Two of my favorite scenes involve the Queen. One's a silly brief moment when she tries to strangle Janeway, only to remember that the figure in front of her is merely holographic. The other takes place in Unimatrix Zero when Her Majesty tries to convince a child that being assimilated is fun. Think of all the friends he'll have, the instant popularity and understanding! It's a clever twist on anti-peer pressure ads directed at teens. Someone should make a 'Don't Do Drugs' spot featuring the Borg Queen.

Trek News: Producers and Lawyers

TrekToday has passed along word that Brannon Braga's official site,, is offering readers the opportunity to ask questions for a Q&A to be posted later this month. While Braga will not be able to answer queries about the new Trek series he is working on with Rick Berman, fans may ask about his Star Trek: The Next Generation and Voyager work as well as Mission Impossible II and other films. Those wishing to participate should e-mail before October 12. Include your name, a statement about whether or not you wish your name used when the Q&A is posted, and your city and country for the visitor's map. Check Braga's site for more information.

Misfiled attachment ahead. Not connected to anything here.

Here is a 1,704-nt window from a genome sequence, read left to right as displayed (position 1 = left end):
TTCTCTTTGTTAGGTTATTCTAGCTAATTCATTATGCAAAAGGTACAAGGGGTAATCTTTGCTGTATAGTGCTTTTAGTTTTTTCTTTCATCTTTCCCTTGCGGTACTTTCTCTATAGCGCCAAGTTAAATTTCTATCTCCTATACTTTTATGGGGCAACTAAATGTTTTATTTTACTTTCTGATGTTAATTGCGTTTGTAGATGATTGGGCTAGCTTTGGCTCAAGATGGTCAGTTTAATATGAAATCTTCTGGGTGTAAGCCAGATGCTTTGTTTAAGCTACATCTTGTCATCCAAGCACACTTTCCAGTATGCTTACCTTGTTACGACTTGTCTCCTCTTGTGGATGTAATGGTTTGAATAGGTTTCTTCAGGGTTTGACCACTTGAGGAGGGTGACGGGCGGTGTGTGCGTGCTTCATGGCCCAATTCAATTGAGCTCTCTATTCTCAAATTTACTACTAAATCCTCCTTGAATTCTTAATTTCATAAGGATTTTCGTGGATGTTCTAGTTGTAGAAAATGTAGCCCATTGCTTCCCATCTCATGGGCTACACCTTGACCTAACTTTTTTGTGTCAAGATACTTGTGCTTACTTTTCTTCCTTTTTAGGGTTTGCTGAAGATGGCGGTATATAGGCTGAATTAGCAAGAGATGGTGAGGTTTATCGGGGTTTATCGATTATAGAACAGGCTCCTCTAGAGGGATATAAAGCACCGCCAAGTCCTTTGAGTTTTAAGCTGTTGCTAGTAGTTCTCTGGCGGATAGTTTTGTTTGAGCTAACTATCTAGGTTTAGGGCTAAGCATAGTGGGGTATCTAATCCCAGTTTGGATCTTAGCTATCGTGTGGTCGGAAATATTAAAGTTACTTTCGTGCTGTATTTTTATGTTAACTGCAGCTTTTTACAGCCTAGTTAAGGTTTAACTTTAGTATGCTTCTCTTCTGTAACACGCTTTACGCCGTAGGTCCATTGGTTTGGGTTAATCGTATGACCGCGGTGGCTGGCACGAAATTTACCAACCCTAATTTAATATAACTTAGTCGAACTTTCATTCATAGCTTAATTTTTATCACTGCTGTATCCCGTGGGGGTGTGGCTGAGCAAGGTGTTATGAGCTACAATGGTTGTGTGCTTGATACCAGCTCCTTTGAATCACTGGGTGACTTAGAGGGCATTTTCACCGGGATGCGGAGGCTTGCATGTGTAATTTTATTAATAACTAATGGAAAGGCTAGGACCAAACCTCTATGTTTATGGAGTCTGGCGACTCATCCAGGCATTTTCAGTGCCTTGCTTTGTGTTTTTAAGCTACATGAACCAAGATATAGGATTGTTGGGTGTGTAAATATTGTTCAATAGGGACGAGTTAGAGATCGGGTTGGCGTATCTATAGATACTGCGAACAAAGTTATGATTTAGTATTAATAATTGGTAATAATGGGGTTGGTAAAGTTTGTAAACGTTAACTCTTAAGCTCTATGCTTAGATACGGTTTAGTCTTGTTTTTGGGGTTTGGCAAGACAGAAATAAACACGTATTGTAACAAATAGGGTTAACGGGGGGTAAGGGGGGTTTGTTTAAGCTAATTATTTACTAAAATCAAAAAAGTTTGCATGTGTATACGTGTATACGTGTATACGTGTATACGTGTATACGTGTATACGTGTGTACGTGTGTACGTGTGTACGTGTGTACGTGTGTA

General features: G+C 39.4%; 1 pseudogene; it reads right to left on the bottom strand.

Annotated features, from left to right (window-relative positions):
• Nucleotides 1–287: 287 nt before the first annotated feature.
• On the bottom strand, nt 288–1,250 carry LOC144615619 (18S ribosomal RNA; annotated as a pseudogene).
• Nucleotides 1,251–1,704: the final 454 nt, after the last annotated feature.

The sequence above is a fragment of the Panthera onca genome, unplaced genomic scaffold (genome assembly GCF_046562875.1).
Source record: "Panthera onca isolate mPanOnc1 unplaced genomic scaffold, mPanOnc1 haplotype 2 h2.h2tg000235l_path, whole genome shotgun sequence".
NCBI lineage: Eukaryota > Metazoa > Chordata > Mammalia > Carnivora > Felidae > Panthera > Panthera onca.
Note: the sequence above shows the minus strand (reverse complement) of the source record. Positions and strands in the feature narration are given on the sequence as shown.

This week the U.S. Supreme Court addressed a case that could have far-reaching implications for the merchandising of Star Trek and many other shows. The high court rejected the dismissal of a California case brought by Cheers actors George Wendt and John Ratzenberger, who played bar regulars Norm Peterson and Cliff Clavin on the Paramount comedy. Wendt and Ratzenberger claim that Paramount stole their images by licensing lookalike robots for a chain of airport bars.

Paramount Pictures and Host International had sought to block the right-of-publicity case, claiming that Paramount owned the copyright and trademarks for Cheers and therefore had the right to permit reproductions in its image. But since the decor of several of the bars includes two life-size, robotic customers, one of whom is garrulous and overweight while the other wears a Postal Service uniform, Wendt and Ratzenberger contend that the figures constitute unauthorized uses of their likenesses.

California has a right-to-publicity law, which prevents the sale of a product by using 'another's name, signature, photograph or likeness in any manner' without the individual's permission. The case was dismissed by judge of the Los Angeles Superior Court judge, who ruled that Paramount owned the characters and federal copyright protections were stronger than the state's publicity law. The Associated Press reports that celebrities including Dustin Hoffman, Bette Midler and Vanna White have successfully sued for damages over the unauthorized use of their voices or images.